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Open AccessReview Hybrid Curcumin Compounds: A New Strategy for Cancer Treatment
Molecules 2014, 19(12), 20839-20863; doi:10.3390/molecules191220839
Received: 9 October 2014 / Revised: 26 November 2014 / Accepted: 27 November 2014 / Published: 12 December 2014
Cited by 14 | PDF Full-text (888 KB) | HTML Full-text | XML Full-text
Abstract
Cancer is a multifactorial disease that requires treatments able to target multiple intracellular components and signaling pathways. The natural compound, curcumin, was already described as a promising anticancer agent due to its multipotent properties and huge amount of molecular targets in vitro.
[...] Read more.
Cancer is a multifactorial disease that requires treatments able to target multiple intracellular components and signaling pathways. The natural compound, curcumin, was already described as a promising anticancer agent due to its multipotent properties and huge amount of molecular targets in vitro. Its translation to the clinic is, however, limited by its reduced solubility and bioavailability in patients. In order to overcome these pharmacokinetic deficits of curcumin, several strategies, such as the design of synthetic analogs, the combination with specific adjuvants or nano-formulations, have been developed. By taking into account the risk-benefit profile of drug combinations, as well as the knowledge about curcumin’s structure-activity relationship, a new concept for the combination of curcumin with scaffolds from different natural products or components has emerged. The concept of a hybrid curcumin molecule is based on the incorporation or combination of curcumin with specific antibodies, adjuvants or other natural products already used or not in conventional chemotherapy, in one single molecule. The high diversity of such conjugations enhances the selectivity and inherent biological activities and properties, as well as the efficacy of the parental compound, with particular emphasis on improving the efficacy of curcumin for future clinical treatments. Full article
(This article belongs to the Special Issue Curcumin, Inflammation, and Chronic Diseases: How are They Linked?)
Open AccessReview Relevance of the Anti-Inflammatory Properties of Curcumin in Neurodegenerative Diseases and Depression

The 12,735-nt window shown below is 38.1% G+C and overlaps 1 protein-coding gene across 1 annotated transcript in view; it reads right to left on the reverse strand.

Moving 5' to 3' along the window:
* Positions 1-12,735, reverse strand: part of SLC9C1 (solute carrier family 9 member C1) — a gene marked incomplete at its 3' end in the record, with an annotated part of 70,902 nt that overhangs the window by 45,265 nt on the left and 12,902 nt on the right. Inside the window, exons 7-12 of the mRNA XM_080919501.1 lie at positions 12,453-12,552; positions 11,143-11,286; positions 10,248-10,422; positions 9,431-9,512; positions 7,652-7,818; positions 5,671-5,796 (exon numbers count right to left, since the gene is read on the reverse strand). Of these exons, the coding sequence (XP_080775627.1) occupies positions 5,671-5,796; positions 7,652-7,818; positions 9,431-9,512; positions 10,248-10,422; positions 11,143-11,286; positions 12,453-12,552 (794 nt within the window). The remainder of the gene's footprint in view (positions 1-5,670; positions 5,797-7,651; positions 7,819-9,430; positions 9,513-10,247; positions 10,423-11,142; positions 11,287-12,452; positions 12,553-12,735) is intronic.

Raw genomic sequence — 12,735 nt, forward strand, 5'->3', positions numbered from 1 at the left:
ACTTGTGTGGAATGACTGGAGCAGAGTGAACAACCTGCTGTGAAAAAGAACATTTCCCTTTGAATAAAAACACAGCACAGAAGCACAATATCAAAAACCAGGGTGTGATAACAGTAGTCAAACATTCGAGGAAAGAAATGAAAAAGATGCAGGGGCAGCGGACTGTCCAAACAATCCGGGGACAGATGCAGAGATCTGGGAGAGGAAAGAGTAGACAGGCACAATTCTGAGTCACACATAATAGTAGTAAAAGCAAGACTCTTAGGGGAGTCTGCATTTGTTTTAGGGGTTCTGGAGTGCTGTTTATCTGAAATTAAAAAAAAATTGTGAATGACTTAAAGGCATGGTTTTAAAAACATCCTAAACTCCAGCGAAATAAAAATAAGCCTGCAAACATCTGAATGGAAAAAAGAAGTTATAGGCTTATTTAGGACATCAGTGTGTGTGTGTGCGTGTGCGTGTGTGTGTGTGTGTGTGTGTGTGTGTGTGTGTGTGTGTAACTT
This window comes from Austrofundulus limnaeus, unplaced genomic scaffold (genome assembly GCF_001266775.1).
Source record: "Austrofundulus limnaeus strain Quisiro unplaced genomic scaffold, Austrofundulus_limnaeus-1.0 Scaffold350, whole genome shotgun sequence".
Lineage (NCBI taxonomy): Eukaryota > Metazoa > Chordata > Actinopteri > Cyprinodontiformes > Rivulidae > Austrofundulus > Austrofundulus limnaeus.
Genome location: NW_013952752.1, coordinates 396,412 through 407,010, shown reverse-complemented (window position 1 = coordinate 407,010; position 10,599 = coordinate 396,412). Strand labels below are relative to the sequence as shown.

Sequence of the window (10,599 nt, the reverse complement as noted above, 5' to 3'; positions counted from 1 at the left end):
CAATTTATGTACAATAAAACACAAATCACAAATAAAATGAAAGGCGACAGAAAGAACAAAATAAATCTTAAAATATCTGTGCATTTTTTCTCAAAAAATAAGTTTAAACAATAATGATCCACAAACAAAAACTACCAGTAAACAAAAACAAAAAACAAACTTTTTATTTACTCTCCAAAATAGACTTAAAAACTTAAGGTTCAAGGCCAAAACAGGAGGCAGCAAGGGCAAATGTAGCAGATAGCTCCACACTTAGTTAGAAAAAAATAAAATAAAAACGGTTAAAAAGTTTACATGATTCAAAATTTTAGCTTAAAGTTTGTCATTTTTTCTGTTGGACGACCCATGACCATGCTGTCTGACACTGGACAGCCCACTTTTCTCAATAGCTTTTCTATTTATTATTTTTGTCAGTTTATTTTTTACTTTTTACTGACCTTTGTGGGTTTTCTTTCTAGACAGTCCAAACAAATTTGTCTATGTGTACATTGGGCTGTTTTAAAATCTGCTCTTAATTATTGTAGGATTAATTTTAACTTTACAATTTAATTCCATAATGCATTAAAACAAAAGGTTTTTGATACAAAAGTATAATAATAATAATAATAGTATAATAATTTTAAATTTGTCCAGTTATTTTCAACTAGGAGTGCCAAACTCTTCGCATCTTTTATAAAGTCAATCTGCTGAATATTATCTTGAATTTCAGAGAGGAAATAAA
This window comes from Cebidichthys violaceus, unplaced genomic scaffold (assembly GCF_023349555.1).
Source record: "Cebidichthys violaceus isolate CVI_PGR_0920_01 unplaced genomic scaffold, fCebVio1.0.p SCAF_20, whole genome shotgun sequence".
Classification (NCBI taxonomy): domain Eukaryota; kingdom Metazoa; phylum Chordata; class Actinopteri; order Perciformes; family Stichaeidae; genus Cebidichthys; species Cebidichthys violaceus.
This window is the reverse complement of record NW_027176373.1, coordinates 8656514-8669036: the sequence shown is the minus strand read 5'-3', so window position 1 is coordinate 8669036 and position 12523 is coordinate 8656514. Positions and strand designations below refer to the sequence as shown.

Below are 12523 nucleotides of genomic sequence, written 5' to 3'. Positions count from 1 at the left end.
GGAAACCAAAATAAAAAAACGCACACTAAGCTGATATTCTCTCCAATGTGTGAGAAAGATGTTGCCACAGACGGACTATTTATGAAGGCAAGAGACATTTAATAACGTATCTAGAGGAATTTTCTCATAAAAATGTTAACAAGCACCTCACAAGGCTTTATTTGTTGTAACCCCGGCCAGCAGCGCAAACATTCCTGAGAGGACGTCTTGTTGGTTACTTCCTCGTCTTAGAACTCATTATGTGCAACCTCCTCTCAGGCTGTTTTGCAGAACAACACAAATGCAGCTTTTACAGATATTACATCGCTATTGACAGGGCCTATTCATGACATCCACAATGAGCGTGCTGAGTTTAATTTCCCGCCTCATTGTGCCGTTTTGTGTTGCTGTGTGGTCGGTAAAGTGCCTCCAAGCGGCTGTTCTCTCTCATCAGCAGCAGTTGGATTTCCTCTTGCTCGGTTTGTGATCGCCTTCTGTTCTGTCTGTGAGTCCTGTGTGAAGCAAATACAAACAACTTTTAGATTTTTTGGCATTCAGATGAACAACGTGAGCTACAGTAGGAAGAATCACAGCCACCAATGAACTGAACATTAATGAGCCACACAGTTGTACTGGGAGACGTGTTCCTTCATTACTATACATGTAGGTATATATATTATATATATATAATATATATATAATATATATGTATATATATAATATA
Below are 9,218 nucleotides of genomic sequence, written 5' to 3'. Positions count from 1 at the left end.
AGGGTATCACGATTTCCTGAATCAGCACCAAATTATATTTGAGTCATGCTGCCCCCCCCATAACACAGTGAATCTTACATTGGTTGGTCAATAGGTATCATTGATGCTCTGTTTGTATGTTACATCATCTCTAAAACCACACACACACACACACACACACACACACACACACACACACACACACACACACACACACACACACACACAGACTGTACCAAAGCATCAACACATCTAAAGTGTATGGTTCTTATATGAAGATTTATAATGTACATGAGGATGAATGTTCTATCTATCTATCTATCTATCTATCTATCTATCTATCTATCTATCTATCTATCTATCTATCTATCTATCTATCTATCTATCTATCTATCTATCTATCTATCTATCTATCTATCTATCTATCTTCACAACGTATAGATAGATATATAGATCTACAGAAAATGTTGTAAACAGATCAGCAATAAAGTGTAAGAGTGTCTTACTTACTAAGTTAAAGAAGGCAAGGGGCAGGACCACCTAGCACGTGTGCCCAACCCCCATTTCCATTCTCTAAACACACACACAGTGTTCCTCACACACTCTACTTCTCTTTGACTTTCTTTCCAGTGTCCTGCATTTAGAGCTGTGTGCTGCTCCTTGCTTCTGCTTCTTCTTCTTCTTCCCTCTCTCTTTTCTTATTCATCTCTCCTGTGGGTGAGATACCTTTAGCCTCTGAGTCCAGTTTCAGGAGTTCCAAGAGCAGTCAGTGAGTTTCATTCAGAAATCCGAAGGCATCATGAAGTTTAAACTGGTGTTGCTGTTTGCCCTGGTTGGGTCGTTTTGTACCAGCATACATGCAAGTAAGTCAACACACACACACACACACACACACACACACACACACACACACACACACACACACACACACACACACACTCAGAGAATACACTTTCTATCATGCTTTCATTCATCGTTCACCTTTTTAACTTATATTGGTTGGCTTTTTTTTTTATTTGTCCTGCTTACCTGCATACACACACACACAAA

Molecules 2014, 19(12), 20864-20879; doi:10.3390/molecules191220864
Received: 21 October 2014 / Revised: 5 December 2014 / Accepted: 8 December 2014 / Published: 12 December 2014
Cited by 14 | PDF Full-text (753 KB) | HTML Full-text | XML Full-text
Abstract
This review is an attempt to summarize our current understanding of curcumin’s potential as a neuroprotectant and an antidepressant. This dual property confers a unique advantage to this herbal medication, believed to be devoid of any major side effects, to combat commonly observed
[...] Read more.
This review is an attempt to summarize our current understanding of curcumin’s potential as a neuroprotectant and an antidepressant. This dual property confers a unique advantage to this herbal medication, believed to be devoid of any major side effects, to combat commonly observed co-morbid conditions of a neurodegenerative and a neuropsychiatric disorder. Moreover, in line with the theme of this series, the role of inflammation and stress in these diseases and possible anti-inflammatory effects of curcumin, as well as its interaction with signal transduction proteins as a common denominator in its varied mechanisms of action, are also discussed. Thus, following a brief introduction of curcumin’s pharmacology, we present research suggesting how its anti-inflammatory properties have therapeutic potential in treating a devastating neurological disorder (Parkinson’s disease = PD) and a debilitating neuropsychiatric disorder (major depressive disorder = MDD). It is concluded that curcumin, or better yet, an analog with better and longer bioavailability could be of important therapeutic potential in PD and/or major depression. Full article
(This article belongs to the Special Issue Curcumin, Inflammation, and Chronic Diseases: How are They Linked?)